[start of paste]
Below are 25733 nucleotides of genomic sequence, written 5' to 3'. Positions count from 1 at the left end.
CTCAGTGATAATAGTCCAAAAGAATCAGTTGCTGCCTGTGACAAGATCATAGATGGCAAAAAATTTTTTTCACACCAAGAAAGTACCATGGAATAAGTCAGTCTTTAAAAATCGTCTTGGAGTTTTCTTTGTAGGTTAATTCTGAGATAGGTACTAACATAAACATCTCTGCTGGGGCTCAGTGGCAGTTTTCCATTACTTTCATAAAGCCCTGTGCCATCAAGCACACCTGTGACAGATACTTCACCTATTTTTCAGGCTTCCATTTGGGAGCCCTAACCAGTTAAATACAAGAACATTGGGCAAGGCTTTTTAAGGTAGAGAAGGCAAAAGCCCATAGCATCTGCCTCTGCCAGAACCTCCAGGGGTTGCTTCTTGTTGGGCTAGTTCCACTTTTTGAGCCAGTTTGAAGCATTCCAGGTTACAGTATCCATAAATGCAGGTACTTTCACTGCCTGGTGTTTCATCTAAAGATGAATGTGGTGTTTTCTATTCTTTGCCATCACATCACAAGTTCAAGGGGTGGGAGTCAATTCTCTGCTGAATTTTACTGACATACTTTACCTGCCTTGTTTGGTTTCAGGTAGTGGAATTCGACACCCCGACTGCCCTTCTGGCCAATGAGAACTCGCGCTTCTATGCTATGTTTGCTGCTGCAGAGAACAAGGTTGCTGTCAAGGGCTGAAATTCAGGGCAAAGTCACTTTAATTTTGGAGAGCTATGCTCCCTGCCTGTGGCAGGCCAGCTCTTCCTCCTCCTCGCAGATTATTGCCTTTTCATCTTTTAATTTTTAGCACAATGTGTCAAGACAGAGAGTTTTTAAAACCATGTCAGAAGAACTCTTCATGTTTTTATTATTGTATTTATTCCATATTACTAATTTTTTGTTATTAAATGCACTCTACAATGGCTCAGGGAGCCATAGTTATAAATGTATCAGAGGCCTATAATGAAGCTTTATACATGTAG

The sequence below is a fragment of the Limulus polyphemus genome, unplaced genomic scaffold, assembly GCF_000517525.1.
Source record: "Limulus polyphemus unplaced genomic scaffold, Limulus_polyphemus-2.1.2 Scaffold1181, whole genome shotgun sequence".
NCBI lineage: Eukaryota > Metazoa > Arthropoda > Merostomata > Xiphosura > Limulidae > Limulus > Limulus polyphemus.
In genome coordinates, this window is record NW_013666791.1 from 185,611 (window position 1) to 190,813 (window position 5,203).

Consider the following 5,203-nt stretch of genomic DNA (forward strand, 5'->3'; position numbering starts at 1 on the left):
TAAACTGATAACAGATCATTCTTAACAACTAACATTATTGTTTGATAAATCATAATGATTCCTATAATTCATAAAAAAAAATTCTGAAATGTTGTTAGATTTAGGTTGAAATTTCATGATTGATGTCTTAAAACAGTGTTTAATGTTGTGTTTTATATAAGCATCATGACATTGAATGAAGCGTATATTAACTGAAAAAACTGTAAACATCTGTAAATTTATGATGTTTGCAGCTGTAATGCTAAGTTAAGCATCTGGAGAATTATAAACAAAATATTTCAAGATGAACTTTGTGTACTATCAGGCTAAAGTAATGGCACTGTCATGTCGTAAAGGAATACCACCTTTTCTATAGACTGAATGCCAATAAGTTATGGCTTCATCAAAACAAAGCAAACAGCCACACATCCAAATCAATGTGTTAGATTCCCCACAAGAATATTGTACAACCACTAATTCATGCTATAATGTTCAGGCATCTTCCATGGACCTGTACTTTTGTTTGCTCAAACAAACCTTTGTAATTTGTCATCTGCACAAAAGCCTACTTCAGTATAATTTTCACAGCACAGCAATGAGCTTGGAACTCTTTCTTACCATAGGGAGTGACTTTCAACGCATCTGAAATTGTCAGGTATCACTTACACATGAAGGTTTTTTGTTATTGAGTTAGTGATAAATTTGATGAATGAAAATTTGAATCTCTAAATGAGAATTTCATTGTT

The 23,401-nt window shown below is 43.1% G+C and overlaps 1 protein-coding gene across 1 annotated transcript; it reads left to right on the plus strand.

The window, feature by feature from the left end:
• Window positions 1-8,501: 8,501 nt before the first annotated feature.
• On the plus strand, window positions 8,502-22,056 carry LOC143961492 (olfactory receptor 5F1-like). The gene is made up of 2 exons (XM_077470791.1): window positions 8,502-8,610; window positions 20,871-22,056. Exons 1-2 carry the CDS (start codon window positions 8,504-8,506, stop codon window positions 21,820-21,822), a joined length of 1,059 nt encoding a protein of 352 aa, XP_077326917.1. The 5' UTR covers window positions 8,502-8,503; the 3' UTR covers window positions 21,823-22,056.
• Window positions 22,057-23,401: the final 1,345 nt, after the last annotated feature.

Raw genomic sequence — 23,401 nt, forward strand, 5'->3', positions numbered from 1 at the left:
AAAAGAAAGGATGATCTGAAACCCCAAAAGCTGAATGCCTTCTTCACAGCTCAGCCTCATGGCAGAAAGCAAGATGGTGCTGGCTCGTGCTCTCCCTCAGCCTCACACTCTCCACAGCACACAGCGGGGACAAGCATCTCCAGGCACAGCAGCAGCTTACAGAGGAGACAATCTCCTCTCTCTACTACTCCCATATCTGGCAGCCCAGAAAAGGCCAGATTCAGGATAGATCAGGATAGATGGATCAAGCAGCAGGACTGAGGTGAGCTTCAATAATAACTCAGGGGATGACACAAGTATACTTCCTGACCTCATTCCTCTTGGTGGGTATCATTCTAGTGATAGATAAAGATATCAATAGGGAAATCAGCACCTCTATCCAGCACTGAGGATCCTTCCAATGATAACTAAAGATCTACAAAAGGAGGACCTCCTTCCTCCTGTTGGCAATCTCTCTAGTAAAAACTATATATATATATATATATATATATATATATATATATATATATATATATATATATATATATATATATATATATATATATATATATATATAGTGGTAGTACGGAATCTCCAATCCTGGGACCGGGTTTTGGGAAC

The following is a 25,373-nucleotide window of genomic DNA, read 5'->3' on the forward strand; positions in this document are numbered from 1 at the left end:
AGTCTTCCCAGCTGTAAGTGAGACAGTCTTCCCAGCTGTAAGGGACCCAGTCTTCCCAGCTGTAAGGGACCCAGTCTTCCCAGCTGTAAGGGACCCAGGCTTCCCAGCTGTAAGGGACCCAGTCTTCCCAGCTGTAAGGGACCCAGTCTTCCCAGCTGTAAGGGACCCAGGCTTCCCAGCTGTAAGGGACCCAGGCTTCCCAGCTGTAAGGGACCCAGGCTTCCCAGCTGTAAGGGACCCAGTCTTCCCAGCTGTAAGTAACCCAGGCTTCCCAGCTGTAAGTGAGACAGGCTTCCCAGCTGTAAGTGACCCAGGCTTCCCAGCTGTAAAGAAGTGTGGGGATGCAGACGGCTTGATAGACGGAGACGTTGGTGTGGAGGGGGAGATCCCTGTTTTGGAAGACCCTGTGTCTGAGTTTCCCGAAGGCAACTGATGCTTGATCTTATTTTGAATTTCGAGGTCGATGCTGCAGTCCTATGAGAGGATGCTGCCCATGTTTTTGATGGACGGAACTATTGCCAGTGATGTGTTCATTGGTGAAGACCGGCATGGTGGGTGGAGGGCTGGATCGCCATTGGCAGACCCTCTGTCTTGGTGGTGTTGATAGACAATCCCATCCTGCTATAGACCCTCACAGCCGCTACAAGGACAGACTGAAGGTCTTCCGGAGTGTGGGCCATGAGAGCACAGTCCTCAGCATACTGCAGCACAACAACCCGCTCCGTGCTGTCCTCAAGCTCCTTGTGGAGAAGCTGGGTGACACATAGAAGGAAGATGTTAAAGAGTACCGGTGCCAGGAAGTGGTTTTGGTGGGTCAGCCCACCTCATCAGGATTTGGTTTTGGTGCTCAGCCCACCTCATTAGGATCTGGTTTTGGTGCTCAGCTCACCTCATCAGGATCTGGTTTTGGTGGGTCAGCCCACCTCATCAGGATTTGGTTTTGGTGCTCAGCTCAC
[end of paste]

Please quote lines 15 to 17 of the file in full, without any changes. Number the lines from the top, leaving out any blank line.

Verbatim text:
AAAAGAAAGGATGATCTGAAACCCCAAAAGCTGAATGCCTTCTTCACAGCTCAGCCTCATGGCAGAAAGCAAGATGGTGCTGGCTCGTGCTCTCCCTCAGCCTCACACTCTCCACAGCACACAGCGGGGACAAGCATCTCCAGGCACAGCAGCAGCTTACAGAGGAGACAATCTCCTCTCTCTACTACTCCCATATCTGGCAGCCCAGAAAAGGCCAGATTCAGGATAGATCAGGATAGATGGATCAAGCAGCAGGACTGAGGTGAGCTTCAATAATAACTCAGGGGATGACACAAGTATACTTCCTGACCTCATTCCTCTTGGTGGGTATCATTCTAGTGATAGATAAAGATATCAATAGGGAAATCAGCACCTCTATCCAGCACTGAGGATCCTTCCAATGATAACTAAAGATCTACAAAAGGAGGACCTCCTTCCTCCTGTTGGCAATCTCTCTAGTAAAAACTATATATATATATATATATATATATATATATATATATATATATATATATATATATATATATATATATATATATATATATATATATATATAGTGGTAGTACGGAATCTCCAATCCTGGGACCGGGTTTTGGGAAC

The following is a 25,373-nucleotide window of genomic DNA, read 5'->3' on the forward strand; positions in this document are numbered from 1 at the left end:
AGTCTTCCCAGCTGTAAGTGAGACAGTCTTCCCAGCTGTAAGGGACCCAGTCTTCCCAGCTGTAAGGGACCCAGTCTTCCCAGCTGTAAGGGACCCAGGCTTCCCAGCTGTAAGGGACCCAGTCTTCCCAGCTGTAAGGGACCCAGTCTTCCCAGCTGTAAGGGACCCAGGCTTCCCAGCTGTAAGGGACCCAGGCTTCCCAGCTGTAAGGGACCCAGGCTTCCCAGCTGTAAGGGACCCAGTCTTCCCAGCTGTAAGTAACCCAGGCTTCCCAGCTGTAAGTGAGACAGGCTTCCCAGCTGTAAGTGACCCAGGCTTCCCAGCTGTAAAGAAGTGTGGGGATGCAGACGGCTTGATAGACGGAGACGTTGGTGTGGAGGGGGAGATCCCTGTTTTGGAAGACCCTGTGTCTGAGTTTCCCGAAGGCAACTGATGCTTGATCTTATTTTGAATTTCGAGGTCGATGCTGCAGTCCTATGAGAGGATGCTGCCCATGTTTTTGATGGACGGAACTATTGCCAGTGATGTGTTCATTGGTGAAGACCGGCATGGTGGGTGGAGGGCTGGATCGCCATTGGCAGACCCTCTGTCTTGGTGGTGTTGATAGACAATCCCATCCTGCTATAGACCCTCACAGCCGCTACAAGGACAGACTGAAGGTCTTCCGGAGTGTGGGCCATGAGAGCACAGTCCTCAGCATACTGCAGCACAACAACCCGCTCCGTGCTGTCCTCAAGCTCCTTGTGGAGAAGCTGGGTGACACATAGAAGGAAGATGTTAAAGAGTACCGGTGCCAGGAAGTGGTTTTGGTGGGTCAGCCCACCTCATCAGGATTTGGTTTTGGTGCTCAGCCCACCTCATTAGGATCTGGTTTTGGTGCTCAGCTCACCTCATCAGGATCTGGTTTTGGTGGGTCAGCCCACCTCATCAGGATTTGGTTTTGGTGCTCAGCTCAC